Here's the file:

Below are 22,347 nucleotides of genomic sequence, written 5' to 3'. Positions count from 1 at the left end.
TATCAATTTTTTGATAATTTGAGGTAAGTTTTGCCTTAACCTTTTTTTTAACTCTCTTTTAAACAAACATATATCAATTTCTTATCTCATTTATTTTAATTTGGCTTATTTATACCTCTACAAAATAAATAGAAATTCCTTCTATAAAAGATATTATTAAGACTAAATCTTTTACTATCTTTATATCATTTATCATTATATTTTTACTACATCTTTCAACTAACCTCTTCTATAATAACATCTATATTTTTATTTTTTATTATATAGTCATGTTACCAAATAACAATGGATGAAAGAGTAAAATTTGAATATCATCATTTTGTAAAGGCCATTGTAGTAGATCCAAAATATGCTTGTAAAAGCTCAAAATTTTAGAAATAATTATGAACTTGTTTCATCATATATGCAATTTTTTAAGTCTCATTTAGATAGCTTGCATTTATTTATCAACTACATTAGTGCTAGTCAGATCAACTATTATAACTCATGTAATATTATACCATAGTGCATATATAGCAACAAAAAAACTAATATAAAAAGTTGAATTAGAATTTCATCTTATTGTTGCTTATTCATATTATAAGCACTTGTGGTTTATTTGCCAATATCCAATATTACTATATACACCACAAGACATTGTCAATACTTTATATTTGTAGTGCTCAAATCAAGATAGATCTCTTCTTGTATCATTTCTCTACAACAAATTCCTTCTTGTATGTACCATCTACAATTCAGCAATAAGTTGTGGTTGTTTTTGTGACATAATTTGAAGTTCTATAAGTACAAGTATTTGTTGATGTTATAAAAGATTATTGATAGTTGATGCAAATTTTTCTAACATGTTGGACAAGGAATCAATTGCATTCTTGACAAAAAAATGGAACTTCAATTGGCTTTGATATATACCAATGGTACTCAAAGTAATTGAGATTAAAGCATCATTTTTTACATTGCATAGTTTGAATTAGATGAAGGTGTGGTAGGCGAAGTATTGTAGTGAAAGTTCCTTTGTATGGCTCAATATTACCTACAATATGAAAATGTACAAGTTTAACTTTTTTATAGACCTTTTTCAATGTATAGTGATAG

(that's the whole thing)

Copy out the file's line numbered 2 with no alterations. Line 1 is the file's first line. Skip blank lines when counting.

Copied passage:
TATCAATTTTTTGATAATTTGAGGTAAGTTTTGCCTTAACCTTTTTTTTAACTCTCTTTTAAACAAACATATATCAATTTCTTATCTCATTTATTTTAATTTGGCTTATTTATACCTCTACAAAATAAATAGAAATTCCTTCTATAAAAGATATTATTAAGACTAAATCTTTTACTATCTTTATATCATTTATCATTATATTTTTACTACATCTTTCAACTAACCTCTTCTATAATAACATCTATATTTTTATTTTTTATTATATAGTCATGTTACCAAATAACAATGGATGAAAGAGTAAAATTTGAATATCATCATTTTGTAAAGGCCATTGTAGTAGATCCAAAATATGCTTGTAAAAGCTCAAAATTTTAGAAATAATTATGAACTTGTTTCATCATATATGCAATTTTTTAAGTCTCATTTAGATAGCTTGCATTTATTTATCAACTACATTAGTGCTAGTCAGATCAACTATTATAACTCATGTAATATTATACCATAGTGCATATATAGCAACAAAAAAACTAATATAAAAAGTTGAATTAGAATTTCATCTTATTGTTGCTTATTCATATTATAAGCACTTGTGGTTTATTTGCCAATATCCAATATTACTATATACACCACAAGACATTGTCAATACTTTATATTTGTAGTGCTCAAATCAAGATAGATCTCTTCTTGTATCATTTCTCTACAACAAATTCCTTCTTGTATGTACCATCTACAATTCAGCAATAAGTTGTGGTTGTTTTTGTGACATAATTTGAAGTTCTATAAGTACAAGTATTTGTTGATGTTATAAAAGATTATTGATAGTTGATGCAAATTTTTCTAACATGTTGGACAAGGAATCAATTGCATTCTTGACAAAAAAATGGAACTTCAATTGGCTTTGATATATACCAATGGTACTCAAAGTAATTGAGATTAAAGCATCATTTTTTACATTGCATAGTTTGAATTAGATGAAGGTGTGGTAGGCGAAGTATTGTAGTGAAAGTTCCTTTGTATGGCTCAATATTACCTACAATATGAAAATGTACAAGTTTAACTTTTTTATAGACCTTTTTCAATGTATAGTGATAG